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In Gaza, medical supplies, food and water are running dangerously low

MICHEL MARTIN, HOST:

And today is the day that the U.N.'s World Food Programme hoped to cross from Egypt into Gaza and begin distributing aid to the people there. Since the war between Hamas and Israel began and Israeli officials cut supply routes to Gaza, the organization has stockpiled almost 1,000 metric tons of food at Egypt's border with Gaza. On the line with us now from Jerusalem is the World Food Programme's Palestine country director, Samer AbdelJaber. Mr. AbdelJaber, thanks so much for talking with us again.

SAMER ABDELJABER: Thanks a lot, Michel, for hosting me.

MARTIN: So have you been able to start delivering food as you had hoped?

ABDELJABER: So, Michel, I have to say that the situation is heartbreaking. People are desperate, looking for shelter, food and water. And, of course, the infrastructure is destroyed. We've been able to reach up to 500,000 people, half a million people, since the start of the escalation. Around 200 of them are in shelters, and we're reaching them with bread every day. But we have also food vouchers for people to go to shops that are around them. So in short, yes, we are able to reach people, but our stocks are depleting rapidly.

MARTIN: So what are the biggest barriers beyond the checkpoints?

ABDELJABER: It's the crossing, actually. We don't have access. So the main issue is access into Gaza. That's the safe and sustained access into Gaza to get our commodities. We've been actually flying in and trucking lots of food around Gaza so that we can get it into Gaza as soon as the access is granted. And then the next step would be, actually, a safe access to our staff and contractors so that we can actually reach the people in need inside Gaza.

MARTIN: So how are you getting - what I'm hearing from you is you're being able to get some things in but not at the scale that is needed. How are you able to get some things in now? Is it just that it's so slow going?

ABDELJABER: Not at all, actually. These are from the stocks that we had before the closure of all crossings with Gaza.

MARTIN: I see.

ABDELJABER: That's why I was saying we are depleting the stocks. I think we have only for one day worth of stock in terms of WFP.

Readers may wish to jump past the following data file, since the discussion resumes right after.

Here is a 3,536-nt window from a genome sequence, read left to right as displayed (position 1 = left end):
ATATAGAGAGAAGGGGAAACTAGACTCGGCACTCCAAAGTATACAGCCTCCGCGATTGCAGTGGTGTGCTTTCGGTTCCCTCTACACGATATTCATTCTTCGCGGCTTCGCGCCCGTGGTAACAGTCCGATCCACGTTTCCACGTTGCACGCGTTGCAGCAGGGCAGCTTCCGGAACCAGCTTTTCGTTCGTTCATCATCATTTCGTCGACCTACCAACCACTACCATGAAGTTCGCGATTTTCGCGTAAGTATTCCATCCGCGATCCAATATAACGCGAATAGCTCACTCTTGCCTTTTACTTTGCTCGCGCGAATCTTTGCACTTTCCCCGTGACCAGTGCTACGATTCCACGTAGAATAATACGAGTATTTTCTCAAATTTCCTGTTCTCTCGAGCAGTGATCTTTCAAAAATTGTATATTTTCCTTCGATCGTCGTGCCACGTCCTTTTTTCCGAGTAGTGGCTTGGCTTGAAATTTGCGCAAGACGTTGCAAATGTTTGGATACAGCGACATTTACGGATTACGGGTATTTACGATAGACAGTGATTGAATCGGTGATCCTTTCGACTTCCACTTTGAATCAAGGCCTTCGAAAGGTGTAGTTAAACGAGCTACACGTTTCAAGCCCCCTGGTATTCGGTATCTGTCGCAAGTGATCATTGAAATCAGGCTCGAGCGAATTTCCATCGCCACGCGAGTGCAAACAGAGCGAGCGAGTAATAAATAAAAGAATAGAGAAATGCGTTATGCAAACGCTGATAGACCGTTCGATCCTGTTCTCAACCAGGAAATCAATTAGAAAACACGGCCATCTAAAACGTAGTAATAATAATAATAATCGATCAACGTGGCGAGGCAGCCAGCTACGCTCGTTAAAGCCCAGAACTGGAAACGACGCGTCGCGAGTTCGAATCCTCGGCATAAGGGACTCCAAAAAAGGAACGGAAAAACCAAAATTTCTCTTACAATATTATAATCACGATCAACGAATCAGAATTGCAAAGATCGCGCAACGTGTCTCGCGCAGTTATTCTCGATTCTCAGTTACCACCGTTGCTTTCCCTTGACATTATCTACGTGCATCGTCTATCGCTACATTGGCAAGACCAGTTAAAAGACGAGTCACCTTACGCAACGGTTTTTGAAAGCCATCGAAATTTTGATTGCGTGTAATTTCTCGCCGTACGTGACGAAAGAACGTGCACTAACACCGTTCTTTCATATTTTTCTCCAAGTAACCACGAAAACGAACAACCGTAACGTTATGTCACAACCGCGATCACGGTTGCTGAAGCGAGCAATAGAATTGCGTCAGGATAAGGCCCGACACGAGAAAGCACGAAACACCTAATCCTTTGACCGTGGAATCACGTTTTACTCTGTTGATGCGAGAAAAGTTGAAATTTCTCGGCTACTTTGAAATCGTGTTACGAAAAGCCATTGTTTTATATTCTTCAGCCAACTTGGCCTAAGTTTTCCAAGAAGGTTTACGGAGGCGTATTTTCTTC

MARTIN: I understand what you're saying. So you're saying that there were supplies that were prepositioned, but you haven't been able to replenish those stocks at all. I take it this is very different from other natural disasters or conflict zones that you've worked in because you obviously have very long experience in this role.

ABDELJABER: So yeah, usually, you feel like the access on the ground - we go, all of us. We try to mobilize resources but also the teams on the ground. This one is requiring a lot of coordination to make sure that the - first of all, the access into Gaza is granted so that we can work on the ground. So we're still missing the first piece of it.

MARTIN: Have you gotten any word on when you're going to be able to actually cross? I mean, we've seen images that there are trucks there that are ready to go. Do you have any word on when you are going to be able to start moving things in?

ABDELJABER: We're optimistic. So we've been hearing that it should be within the next couple of days. So as soon as the confirmation comes, our trucks will be on the road.

MARTIN: And before we let you go, do you mind if I ask how you are doing and how you and the other staff members and volunteers are doing?

ABDELJABER: Thanks, Michel, for this question. We're doing fine. Of course, it's very stressful, tiring period. But we're doing everything we can to reach the people in need in Gaza. But I have to say I have around 150 staff and dependents that are stuck inside Gaza. And it's very difficult for them living with one liter of water per day for each one of them. Some of them are actually sleeping in the cars. Some of them are actually sleeping in the warehouse. So it's been really, really difficult for our staff.

MARTIN: That is Samer AbdelJaber. He is the Palestine country director for the U.N.'s World Food Programme. Mr. AbdelJaber, thank you so much for speaking with us.

ABDELJABER: Thank you, Michel. Transcript provided by NPR, Copyright NPR.

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